Insomnia is far from a modern concept, with sleep remedies such as opioids, chamomile and valerian root recorded in the earliest existing medical writings. The word insomnia itself dates back to at least the 1620s.
But since the latter part of the twentieth century our sleep woes have worsened. Increasing economic prosperity and consumerism have increased work hours and led to more unpredictable shift work. And the widespread use of electric lights and caffeine keep us awake longer and longer.
Most doctors promote non-drug techniques such as sleep hygiene and cognitive-behavioural strategies before resorting to medication. But while techniques can be highly effective, they take time and effort to succeed, and they’re incredibly difficult to explain in a ten-minute GP consultation.
So how effective are prescription drugs at getting us to sleep on demand? And what risks do they come with?
The most commonly prescribed sleeping tablets in Australia are benzodiazepines (BZDs). Temazepam (known under brand names Normison, Temaze, TemTabs, Euhypnos) is a short-acting BZD, which means that within six hours it has had its effect and been excreted from the body. Other BZDs used for insomnia with slightly longer actions times include oxazepam (brand names Alepam, Murelax, Serepax), nitrazepam (Alodorm, Mogadon) and diazepam (Antenex, Valium).
Despite their unsavoury reputation as “date-rape drugs” and drugs of addiction, BZDs have a recognisable role in medical practice for treating a handful of sleep disorders and as part of the treatment of severe anxiety disorders. They’re also used to manage agitation, alcohol withdrawal and acute situational crisis episodes.
But given the limited number of generally accepted scenarios for prescribing them, it’s hard to work out why temazepam and diazepam alone were written on around 3.1 million Australian PBS prescriptions in 2010 alone. This doesn’t include oxazepam or alprazolam, which have a limited availability on the PBS.
The sleep-related benefits of BZDs only last couple of months. Longer-term users experience the withdrawal rebound insomnia when they try to skip doses. Users often assume they’ll never be able to sleep without them and may even decide that long-term dependence is preferable to any risk of a withdrawal syndrome.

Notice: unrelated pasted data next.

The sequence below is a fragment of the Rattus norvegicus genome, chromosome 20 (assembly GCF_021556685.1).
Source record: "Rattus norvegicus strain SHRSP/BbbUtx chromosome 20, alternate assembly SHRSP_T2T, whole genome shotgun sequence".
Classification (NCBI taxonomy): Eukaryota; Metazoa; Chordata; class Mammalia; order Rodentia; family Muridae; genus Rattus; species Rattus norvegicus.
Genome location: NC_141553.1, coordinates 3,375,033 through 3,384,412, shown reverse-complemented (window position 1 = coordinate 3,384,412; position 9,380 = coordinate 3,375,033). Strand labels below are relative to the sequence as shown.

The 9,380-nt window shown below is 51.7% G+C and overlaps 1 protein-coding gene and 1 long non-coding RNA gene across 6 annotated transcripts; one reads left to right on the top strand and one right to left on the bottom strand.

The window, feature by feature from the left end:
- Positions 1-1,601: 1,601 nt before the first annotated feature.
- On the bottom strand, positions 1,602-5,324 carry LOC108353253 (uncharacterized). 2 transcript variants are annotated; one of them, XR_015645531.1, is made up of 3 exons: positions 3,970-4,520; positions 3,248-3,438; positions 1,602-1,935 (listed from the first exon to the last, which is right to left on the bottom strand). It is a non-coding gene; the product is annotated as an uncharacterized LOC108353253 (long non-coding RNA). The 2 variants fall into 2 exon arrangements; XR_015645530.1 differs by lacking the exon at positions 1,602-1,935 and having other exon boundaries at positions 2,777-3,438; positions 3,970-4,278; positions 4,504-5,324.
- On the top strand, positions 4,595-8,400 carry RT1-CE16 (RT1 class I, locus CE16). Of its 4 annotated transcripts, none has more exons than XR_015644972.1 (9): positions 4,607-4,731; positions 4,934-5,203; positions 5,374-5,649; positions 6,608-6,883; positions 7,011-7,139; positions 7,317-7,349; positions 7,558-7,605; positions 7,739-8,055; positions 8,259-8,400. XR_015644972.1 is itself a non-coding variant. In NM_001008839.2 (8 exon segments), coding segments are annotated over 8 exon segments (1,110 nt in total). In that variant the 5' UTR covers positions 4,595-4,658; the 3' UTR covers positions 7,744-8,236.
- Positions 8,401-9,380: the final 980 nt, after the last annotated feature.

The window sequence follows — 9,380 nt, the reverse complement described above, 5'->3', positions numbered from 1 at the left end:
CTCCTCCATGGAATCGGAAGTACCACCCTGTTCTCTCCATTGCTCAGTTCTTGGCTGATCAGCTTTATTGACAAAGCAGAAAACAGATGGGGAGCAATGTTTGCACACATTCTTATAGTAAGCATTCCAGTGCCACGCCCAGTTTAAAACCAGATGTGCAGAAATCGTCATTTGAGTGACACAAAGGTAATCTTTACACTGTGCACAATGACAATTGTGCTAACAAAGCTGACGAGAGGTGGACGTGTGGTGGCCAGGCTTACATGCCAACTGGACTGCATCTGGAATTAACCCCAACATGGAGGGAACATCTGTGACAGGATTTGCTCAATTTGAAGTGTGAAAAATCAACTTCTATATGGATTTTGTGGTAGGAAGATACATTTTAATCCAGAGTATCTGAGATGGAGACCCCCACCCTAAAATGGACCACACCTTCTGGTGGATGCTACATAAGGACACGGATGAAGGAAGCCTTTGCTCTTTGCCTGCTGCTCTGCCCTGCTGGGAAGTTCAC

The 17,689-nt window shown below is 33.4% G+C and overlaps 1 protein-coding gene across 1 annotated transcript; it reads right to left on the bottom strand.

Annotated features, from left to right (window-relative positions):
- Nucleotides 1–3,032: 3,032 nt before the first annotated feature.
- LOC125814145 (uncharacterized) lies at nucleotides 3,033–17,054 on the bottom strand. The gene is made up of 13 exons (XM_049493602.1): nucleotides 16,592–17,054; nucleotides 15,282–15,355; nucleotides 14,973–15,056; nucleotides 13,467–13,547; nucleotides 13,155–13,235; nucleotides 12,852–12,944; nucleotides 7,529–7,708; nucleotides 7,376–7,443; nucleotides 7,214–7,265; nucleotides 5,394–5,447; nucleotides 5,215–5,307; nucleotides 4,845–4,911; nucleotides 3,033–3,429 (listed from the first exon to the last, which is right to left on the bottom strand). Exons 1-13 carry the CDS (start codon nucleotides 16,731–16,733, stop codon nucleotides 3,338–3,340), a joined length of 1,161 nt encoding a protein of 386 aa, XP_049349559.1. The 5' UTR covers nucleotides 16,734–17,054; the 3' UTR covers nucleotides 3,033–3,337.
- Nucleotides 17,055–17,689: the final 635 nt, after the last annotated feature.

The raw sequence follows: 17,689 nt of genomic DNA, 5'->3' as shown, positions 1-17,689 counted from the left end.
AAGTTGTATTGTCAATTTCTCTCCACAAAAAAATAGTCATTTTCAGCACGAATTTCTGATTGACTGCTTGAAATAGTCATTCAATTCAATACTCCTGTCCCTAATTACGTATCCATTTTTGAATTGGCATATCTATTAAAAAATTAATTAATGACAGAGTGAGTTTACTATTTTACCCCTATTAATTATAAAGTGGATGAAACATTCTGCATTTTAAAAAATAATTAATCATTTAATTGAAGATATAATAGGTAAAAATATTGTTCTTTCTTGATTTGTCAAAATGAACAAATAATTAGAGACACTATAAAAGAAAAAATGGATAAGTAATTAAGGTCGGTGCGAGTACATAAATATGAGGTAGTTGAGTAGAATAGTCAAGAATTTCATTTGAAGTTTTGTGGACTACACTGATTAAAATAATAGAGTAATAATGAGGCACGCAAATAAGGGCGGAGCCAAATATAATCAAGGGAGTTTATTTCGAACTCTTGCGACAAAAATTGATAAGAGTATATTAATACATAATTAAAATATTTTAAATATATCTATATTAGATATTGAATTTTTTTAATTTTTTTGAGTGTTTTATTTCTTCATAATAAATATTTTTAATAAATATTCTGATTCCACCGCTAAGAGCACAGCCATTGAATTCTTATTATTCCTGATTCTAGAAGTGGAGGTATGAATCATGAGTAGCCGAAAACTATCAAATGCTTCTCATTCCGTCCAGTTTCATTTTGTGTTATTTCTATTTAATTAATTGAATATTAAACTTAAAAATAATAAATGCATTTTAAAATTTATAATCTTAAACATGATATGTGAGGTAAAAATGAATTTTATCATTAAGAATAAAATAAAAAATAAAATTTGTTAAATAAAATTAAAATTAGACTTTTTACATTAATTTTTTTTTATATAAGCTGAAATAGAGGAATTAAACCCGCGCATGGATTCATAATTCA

The BZD withdrawal period is notoriously long and difficult, requiring slow weaning for months to avoid symptoms such as nausea, cravings, headaches, severe anxiety, poor concentration, mood swings and even delirium.
For these reasons, the National Prescribing Service’s guidelines recommend only short-term use.
The pharmacology of BZDs is very complex, but it’s fair to say there can be unpredictable effects that differ from one person to another due to genetic and developmental differences which can’t be foreseen.
During the 1990s, a newer group of sleep drugs came onto the market. These drugs targeted more specific receptor subtypes on the brain than BZDs, though they worked in much the same way. These drugs have become known as the “Z-drugs” and include zolpidem (Stilnox, Stildem, Somidem) and zopiclone (Imovane, Imrest).
But despite hopes Z-drugs may have had fewer problems and better efficacy than the BZDs, there seems to be little to choose between them.
Zolpidem has been associated with complex automatic behaviours such as sleep-driving, -walking, -eating and other purposeful behaviours. A patient of mine was found cooking pasta at 3am, after having taken Zolpidem and going to sleep. She was in a confused state and had no recollection of the event the next day. Other people have reported writing emails in their sleep.
But it’s important to note that these problems aren’t isolated to Z-drugs: similar reactions have been reported with every other sleep drug.
Over-the-counter and herbal products
Despite widespread confidence in valerian plant preparations, there remains little convincing high-level evidence that it improves sleep quality. Some studies have found valerian to have a positive effect, but the lack of agreement in published trials means no clear conclusion can be drawn.
Valerian is believed to act via the same receptor pathway as BZDs and Z-drugs, so it would be reasonable to suspect the longer-term issues of tolerance and poor efficacy would be similar. It can also cause liver toxicity, as can kava, another popular herbal recommendation for insomnia.
Chamomile is the other very commonly recommended sleep herb, but I could only find one fairly decent (though small) trial which was negative.
As for the rest of the complementary medicines, a systematic review published in 2010 gives little cause for optimism.
The one area of mildly positive news is melatonin and its derivatives. Melatonin is a hormone secreted by the pituitary gland and can be produced synthetically. It’s also found in some plants, including cherries.
Melatonin appears to be fairly effective in aiding sleep the short term, and it seems to be free of major side effects.
We have no information on whether it remains effective in the longer term. Melatonin is an important regulatory hormone that contributes to several other processes in the body, so it’s possible there could be unforeseen problems with long-term use.
Some newer melatonin-like molecules may be better suited to the sleep-related functions of melatonin, while having less effect on the other hormonal systems it activates.
A word of warning
We have been struggling with sleep as a species for so long, the use of anything other than very occasional doses of sleep medications – over-the-counter or prescription – needs to be strongly justified by compelling clinical need.
As clinicians, we do not do patients a favour by overseeing the exchange of one set of problems for a whole raft of others they didn’t sign up for. But this may mean giving up on the idea of sleep on demand.